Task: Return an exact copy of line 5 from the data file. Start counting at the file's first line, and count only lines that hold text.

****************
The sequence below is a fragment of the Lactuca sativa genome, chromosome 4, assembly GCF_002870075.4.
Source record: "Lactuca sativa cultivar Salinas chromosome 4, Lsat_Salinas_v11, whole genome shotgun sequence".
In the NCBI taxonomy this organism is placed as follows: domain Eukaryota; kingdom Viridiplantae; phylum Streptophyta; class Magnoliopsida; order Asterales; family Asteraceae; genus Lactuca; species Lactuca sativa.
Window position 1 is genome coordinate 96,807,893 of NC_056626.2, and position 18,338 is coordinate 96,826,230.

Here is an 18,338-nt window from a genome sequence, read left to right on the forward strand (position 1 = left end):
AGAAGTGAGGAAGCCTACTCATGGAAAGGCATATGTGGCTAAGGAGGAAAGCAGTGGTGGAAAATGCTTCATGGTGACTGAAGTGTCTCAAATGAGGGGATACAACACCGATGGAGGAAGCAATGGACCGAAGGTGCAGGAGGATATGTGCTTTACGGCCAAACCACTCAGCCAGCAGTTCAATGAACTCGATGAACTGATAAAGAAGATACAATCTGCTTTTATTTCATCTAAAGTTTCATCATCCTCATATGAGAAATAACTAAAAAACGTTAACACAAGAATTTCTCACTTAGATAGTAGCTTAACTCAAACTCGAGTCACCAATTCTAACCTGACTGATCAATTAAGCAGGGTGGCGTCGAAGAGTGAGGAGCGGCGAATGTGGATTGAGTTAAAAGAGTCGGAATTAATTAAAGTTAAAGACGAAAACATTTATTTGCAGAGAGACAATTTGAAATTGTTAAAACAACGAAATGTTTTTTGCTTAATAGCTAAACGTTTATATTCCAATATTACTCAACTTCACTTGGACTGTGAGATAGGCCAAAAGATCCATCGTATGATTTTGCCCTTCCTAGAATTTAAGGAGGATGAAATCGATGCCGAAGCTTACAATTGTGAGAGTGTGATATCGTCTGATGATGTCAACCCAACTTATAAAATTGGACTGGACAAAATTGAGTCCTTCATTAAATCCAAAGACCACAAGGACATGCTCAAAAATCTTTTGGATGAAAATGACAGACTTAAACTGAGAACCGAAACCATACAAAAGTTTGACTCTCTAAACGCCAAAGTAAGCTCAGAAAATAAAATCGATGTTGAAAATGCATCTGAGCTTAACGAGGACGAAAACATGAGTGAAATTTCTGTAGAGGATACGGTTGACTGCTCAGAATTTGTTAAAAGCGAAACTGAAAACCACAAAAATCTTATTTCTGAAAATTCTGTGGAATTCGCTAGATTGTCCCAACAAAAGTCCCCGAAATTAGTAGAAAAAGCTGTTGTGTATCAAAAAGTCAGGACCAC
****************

Here is an 18,338-nt window from a genome sequence, read left to right on the forward strand (position 1 = left end):